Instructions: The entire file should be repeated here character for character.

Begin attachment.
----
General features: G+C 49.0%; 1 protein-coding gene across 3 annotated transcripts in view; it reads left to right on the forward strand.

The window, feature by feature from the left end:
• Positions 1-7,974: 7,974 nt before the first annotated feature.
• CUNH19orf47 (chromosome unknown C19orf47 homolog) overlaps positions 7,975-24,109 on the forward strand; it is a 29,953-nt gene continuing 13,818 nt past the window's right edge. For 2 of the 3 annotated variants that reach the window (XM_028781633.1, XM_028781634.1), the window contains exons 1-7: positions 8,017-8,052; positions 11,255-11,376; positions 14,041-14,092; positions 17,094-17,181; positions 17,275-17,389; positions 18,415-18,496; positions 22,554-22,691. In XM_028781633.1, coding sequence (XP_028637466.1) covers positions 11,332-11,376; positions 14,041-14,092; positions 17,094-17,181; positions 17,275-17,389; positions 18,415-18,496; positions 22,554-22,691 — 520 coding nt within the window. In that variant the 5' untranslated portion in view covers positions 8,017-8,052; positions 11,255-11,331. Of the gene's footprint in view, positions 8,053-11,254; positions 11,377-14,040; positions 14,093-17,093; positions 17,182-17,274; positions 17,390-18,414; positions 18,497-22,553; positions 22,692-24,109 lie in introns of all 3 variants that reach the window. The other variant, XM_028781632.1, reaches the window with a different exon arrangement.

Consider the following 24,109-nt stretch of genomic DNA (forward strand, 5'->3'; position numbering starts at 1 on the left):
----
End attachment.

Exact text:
General features: G+C 49.0%; 1 protein-coding gene across 3 annotated transcripts in view; it reads left to right on the forward strand.

The window, feature by feature from the left end:
• Positions 1-7,974: 7,974 nt before the first annotated feature.
• CUNH19orf47 (chromosome unknown C19orf47 homolog) overlaps positions 7,975-24,109 on the forward strand; it is a 29,953-nt gene continuing 13,818 nt past the window's right edge. For 2 of the 3 annotated variants that reach the window (XM_028781633.1, XM_028781634.1), the window contains exons 1-7: positions 8,017-8,052; positions 11,255-11,376; positions 14,041-14,092; positions 17,094-17,181; positions 17,275-17,389; positions 18,415-18,496; positions 22,554-22,691. In XM_028781633.1, coding sequence (XP_028637466.1) covers positions 11,332-11,376; positions 14,041-14,092; positions 17,094-17,181; positions 17,275-17,389; positions 18,415-18,496; positions 22,554-22,691 — 520 coding nt within the window. In that variant the 5' untranslated portion in view covers positions 8,017-8,052; positions 11,255-11,331. Of the gene's footprint in view, positions 8,053-11,254; positions 11,377-14,040; positions 14,093-17,093; positions 17,182-17,274; positions 17,390-18,414; positions 18,497-22,553; positions 22,692-24,109 lie in introns of all 3 variants that reach the window. The other variant, XM_028781632.1, reaches the window with a different exon arrangement.

Consider the following 24,109-nt stretch of genomic DNA (forward strand, 5'->3'; position numbering starts at 1 on the left):